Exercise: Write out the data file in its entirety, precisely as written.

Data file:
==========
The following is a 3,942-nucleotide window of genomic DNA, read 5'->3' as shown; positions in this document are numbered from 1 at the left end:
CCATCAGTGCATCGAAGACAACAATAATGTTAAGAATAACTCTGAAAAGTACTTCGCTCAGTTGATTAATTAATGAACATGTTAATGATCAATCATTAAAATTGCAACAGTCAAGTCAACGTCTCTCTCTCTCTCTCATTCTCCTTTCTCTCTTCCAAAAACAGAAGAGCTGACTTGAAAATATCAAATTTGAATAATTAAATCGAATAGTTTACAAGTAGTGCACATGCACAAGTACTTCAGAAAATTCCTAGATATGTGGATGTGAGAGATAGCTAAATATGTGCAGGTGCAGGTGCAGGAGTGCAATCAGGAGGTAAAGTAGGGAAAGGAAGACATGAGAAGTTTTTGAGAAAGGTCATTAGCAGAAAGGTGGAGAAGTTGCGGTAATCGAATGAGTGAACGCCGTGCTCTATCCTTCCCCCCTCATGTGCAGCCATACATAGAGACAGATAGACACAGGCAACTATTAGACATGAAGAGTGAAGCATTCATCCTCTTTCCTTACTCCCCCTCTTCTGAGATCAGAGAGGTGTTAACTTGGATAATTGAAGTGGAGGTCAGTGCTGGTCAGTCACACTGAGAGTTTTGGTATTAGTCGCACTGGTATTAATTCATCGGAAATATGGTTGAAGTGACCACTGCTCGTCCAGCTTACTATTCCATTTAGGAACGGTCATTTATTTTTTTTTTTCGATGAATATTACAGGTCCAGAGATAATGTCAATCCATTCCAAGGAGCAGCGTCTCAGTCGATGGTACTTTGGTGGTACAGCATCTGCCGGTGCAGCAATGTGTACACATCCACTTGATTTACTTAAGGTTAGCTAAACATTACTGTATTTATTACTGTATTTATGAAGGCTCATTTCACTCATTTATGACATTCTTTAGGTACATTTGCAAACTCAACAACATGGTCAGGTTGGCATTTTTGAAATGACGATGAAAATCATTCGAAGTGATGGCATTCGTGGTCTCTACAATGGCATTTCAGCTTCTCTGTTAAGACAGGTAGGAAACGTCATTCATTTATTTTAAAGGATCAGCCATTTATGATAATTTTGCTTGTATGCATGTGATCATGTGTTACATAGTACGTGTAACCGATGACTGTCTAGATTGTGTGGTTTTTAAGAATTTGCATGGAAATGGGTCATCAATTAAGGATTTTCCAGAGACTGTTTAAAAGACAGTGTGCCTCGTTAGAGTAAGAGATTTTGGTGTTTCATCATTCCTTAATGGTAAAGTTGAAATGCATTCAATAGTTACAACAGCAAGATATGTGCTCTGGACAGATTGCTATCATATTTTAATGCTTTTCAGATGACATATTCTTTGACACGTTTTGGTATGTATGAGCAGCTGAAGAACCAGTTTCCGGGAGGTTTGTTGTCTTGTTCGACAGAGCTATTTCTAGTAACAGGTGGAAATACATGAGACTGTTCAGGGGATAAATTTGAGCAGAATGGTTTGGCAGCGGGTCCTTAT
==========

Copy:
The following is a 3,942-nucleotide window of genomic DNA, read 5'->3' as shown; positions in this document are numbered from 1 at the left end:
CCATCAGTGCATCGAAGACAACAATAATGTTAAGAATAACTCTGAAAAGTACTTCGCTCAGTTGATTAATTAATGAACATGTTAATGATCAATCATTAAAATTGCAACAGTCAAGTCAACGTCTCTCTCTCTCTCTCATTCTCCTTTCTCTCTTCCAAAAACAGAAGAGCTGACTTGAAAATATCAAATTTGAATAATTAAATCGAATAGTTTACAAGTAGTGCACATGCACAAGTACTTCAGAAAATTCCTAGATATGTGGATGTGAGAGATAGCTAAATATGTGCAGGTGCAGGTGCAGGAGTGCAATCAGGAGGTAAAGTAGGGAAAGGAAGACATGAGAAGTTTTTGAGAAAGGTCATTAGCAGAAAGGTGGAGAAGTTGCGGTAATCGAATGAGTGAACGCCGTGCTCTATCCTTCCCCCCTCATGTGCAGCCATACATAGAGACAGATAGACACAGGCAACTATTAGACATGAAGAGTGAAGCATTCATCCTCTTTCCTTACTCCCCCTCTTCTGAGATCAGAGAGGTGTTAACTTGGATAATTGAAGTGGAGGTCAGTGCTGGTCAGTCACACTGAGAGTTTTGGTATTAGTCGCACTGGTATTAATTCATCGGAAATATGGTTGAAGTGACCACTGCTCGTCCAGCTTACTATTCCATTTAGGAACGGTCATTTATTTTTTTTTTTCGATGAATATTACAGGTCCAGAGATAATGTCAATCCATTCCAAGGAGCAGCGTCTCAGTCGATGGTACTTTGGTGGTACAGCATCTGCCGGTGCAGCAATGTGTACACATCCACTTGATTTACTTAAGGTTAGCTAAACATTACTGTATTTATTACTGTATTTATGAAGGCTCATTTCACTCATTTATGACATTCTTTAGGTACATTTGCAAACTCAACAACATGGTCAGGTTGGCATTTTTGAAATGACGATGAAAATCATTCGAAGTGATGGCATTCGTGGTCTCTACAATGGCATTTCAGCTTCTCTGTTAAGACAGGTAGGAAACGTCATTCATTTATTTTAAAGGATCAGCCATTTATGATAATTTTGCTTGTATGCATGTGATCATGTGTTACATAGTACGTGTAACCGATGACTGTCTAGATTGTGTGGTTTTTAAGAATTTGCATGGAAATGGGTCATCAATTAAGGATTTTCCAGAGACTGTTTAAAAGACAGTGTGCCTCGTTAGAGTAAGAGATTTTGGTGTTTCATCATTCCTTAATGGTAAAGTTGAAATGCATTCAATAGTTACAACAGCAAGATATGTGCTCTGGACAGATTGCTATCATATTTTAATGCTTTTCAGATGACATATTCTTTGACACGTTTTGGTATGTATGAGCAGCTGAAGAACCAGTTTCCGGGAGGTTTGTTGTCTTGTTCGACAGAGCTATTTCTAGTAACAGGTGGAAATACATGAGACTGTTCAGGGGATAAATTTGAGCAGAATGGTTTGGCAGCGGGTCCTTAT